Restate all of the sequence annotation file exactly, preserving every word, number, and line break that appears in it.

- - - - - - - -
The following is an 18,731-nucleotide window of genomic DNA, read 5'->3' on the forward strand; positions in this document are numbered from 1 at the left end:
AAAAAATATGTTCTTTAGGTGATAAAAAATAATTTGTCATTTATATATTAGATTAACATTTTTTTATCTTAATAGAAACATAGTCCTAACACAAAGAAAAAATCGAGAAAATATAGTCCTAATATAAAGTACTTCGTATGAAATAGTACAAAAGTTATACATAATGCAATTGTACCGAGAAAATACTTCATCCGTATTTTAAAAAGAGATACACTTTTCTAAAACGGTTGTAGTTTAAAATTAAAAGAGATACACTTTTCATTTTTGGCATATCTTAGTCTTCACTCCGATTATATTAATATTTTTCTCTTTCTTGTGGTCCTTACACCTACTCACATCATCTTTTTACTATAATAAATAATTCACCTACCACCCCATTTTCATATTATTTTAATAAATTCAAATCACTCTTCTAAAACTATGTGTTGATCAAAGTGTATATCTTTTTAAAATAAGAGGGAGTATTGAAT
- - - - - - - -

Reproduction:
The following is an 18,731-nucleotide window of genomic DNA, read 5'->3' on the forward strand; positions in this document are numbered from 1 at the left end:
AAAAAATATGTTCTTTAGGTGATAAAAAATAATTTGTCATTTATATATTAGATTAACATTTTTTTATCTTAATAGAAACATAGTCCTAACACAAAGAAAAAATCGAGAAAATATAGTCCTAATATAAAGTACTTCGTATGAAATAGTACAAAAGTTATACATAATGCAATTGTACCGAGAAAATACTTCATCCGTATTTTAAAAAGAGATACACTTTTCTAAAACGGTTGTAGTTTAAAATTAAAAGAGATACACTTTTCATTTTTGGCATATCTTAGTCTTCACTCCGATTATATTAATATTTTTCTCTTTCTTGTGGTCCTTACACCTACTCACATCATCTTTTTACTATAATAAATAATTCACCTACCACCCCATTTTCATATTATTTTAATAAATTCAAATCACTCTTCTAAAACTATGTGTTGATCAAAGTGTATATCTTTTTAAAATAAGAGGGAGTATTGAAT